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With Union armies poised to launch the final campaigns against the Confederacy in 1864, three of its five commanders were "political generals"—appointed officers with little or no military training. Army chief of staff Henry Halleck thought such generals jeopardized the lives of men under their command and he and his peers held them in utter contempt. Historians have largely followed suit.
Thomas Goss, however, offers a new and more positive assessment of the leadership qualities of these Northern commanders. In the process, he cuts through the stereotypes of political generals as superfluous and largely inept tacticians, ambitious schemers, and military failures. Goss examines the reasons why the selection process yielded so many generals who lacked military backgrounds and explores the tense and often bitter relationships among political and professional officers to illuminate the dynamics of Union generalship during the war. As this book reveals, professional generals viewed the war as a military problem requiring battlefield solutions, while appointees (and President Lincoln) focused more emphatically on the broader political contours of the struggle. The resulting friction often eroded Northern morale and damaged the North's war effort.
Goss challenges the traditional idea that success was measured only on the battlefield by demonstrating significant links between military success and the achievement of the Union's political objectives. Examining commanders like Benjamin Butler, Nathaniel Banks, John McClernand, John Fremont, and Franz Sigel, Goss shows how many filled vital functions by raising troops, boosting homefront morale, securing national support for the war—and sometimes even achieving significant success on the battlefield. Comparing these generals with their professional counterparts reveals that all had vital roles to play in helping Lincoln prosecute the war and that West Pointers, despite their military training, were not necessarily better prepared for waging war.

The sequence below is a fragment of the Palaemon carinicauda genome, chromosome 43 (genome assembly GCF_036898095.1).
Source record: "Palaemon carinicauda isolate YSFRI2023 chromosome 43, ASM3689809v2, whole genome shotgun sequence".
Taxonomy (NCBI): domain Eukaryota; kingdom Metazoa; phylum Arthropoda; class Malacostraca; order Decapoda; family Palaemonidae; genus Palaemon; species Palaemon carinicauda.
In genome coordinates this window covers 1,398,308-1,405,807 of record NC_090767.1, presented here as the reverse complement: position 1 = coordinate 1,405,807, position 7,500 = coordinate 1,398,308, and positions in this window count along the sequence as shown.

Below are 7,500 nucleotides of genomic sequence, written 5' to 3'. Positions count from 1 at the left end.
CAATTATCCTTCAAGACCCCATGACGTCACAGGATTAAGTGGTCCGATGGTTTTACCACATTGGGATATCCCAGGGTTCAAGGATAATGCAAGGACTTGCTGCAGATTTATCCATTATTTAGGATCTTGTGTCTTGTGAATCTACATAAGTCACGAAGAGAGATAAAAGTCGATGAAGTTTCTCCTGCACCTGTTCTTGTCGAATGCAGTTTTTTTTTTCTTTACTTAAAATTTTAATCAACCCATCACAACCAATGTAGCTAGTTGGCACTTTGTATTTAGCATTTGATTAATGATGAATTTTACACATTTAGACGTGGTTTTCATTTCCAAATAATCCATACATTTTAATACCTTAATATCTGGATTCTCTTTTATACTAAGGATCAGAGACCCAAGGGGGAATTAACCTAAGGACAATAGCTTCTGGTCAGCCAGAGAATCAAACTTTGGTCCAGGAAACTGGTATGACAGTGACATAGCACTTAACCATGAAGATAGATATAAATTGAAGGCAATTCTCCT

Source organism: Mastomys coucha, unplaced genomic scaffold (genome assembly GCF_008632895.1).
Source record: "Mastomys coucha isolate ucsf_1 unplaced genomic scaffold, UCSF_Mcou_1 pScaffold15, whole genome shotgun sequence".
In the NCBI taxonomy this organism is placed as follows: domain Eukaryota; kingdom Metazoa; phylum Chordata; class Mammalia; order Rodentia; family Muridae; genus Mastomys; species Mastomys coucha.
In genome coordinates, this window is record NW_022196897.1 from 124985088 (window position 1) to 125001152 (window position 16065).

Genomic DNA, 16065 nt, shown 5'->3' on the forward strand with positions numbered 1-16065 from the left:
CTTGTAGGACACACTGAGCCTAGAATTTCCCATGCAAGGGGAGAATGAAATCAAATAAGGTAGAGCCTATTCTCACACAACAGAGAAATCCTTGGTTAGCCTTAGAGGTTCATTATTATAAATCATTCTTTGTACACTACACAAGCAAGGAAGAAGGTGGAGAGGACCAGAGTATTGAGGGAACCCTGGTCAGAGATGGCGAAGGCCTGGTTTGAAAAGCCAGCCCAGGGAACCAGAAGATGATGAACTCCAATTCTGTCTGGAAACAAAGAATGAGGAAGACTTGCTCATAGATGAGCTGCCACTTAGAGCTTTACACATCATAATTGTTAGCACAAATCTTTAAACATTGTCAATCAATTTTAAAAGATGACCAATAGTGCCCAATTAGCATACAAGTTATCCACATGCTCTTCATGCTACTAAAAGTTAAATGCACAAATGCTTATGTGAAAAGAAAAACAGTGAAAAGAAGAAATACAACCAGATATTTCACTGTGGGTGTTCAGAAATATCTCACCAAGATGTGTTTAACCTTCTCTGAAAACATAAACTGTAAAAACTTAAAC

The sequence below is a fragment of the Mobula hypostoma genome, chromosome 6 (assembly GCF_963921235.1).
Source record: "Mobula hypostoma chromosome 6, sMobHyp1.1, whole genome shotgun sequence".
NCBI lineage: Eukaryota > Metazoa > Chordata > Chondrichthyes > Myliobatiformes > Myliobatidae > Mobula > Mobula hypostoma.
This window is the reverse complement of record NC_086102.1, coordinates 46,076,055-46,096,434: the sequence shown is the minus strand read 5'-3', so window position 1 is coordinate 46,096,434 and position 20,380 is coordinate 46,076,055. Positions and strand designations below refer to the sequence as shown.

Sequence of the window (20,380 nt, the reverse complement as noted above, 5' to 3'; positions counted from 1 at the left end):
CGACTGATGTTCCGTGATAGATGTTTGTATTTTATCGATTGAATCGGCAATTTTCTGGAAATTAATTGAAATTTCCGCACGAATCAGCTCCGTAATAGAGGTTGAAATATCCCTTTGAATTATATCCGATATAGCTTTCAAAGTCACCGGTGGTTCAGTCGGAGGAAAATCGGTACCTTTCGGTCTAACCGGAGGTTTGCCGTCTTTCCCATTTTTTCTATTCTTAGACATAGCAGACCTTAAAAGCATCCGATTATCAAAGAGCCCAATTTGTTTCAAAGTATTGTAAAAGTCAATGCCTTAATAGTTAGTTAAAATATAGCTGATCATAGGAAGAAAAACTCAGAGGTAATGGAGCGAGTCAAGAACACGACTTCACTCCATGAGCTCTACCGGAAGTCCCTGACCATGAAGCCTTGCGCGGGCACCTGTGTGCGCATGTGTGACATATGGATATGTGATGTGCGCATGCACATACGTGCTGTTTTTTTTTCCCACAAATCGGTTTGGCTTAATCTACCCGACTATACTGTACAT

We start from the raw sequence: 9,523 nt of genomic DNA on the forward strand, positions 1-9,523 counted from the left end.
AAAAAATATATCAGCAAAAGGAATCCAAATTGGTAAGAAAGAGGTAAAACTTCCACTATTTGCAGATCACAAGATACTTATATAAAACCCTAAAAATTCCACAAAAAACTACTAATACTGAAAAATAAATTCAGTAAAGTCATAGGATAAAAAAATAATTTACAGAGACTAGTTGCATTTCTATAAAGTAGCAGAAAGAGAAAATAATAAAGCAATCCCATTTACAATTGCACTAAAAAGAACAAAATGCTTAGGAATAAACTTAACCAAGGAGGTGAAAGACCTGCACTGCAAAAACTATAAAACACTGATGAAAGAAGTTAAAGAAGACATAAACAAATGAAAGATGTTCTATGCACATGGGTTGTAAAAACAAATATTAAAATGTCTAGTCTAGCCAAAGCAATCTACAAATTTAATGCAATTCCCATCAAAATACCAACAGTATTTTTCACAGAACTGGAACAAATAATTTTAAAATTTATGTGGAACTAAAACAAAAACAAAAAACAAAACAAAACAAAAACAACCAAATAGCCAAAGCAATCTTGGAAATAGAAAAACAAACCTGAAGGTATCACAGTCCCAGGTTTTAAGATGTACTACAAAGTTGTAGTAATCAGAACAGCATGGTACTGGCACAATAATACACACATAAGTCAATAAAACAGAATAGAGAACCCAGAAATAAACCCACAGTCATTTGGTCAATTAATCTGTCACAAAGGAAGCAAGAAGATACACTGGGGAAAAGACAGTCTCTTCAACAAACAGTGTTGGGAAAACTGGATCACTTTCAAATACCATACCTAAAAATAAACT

Whether professional or appointed, Goss reminds us, all generals could be considered political inasmuch as war is a continuation of politics by other means. He shows us that far more was asked of Union commanders than to simply win battles and in so doing urges a new appreciation of those appointed leaders who were thrust into the maelstrom of the Civil War.
1. "Military Knowledge or Political Affinity"
The Legacy of a Dual Military Tradition
2. "The Necessity of Time"
The Need for Political Generals
3. "Reducing Chaos to Order"
The Need for Regular Officers
4. "Applying the Guillotine"
Union Generals and the Test of Battle
5. "The Government Demands Action"
The Politics of Generalship
6. "Political Policy Rather Than Military Strategy"
Diverging Views on Generalship
7. "The Responsibility Will Be Yours"
Ulysses S. Grant and a New Faith in Military Expertise
8. "War As an Instrument of Policy"
Expanding the Study of Generalship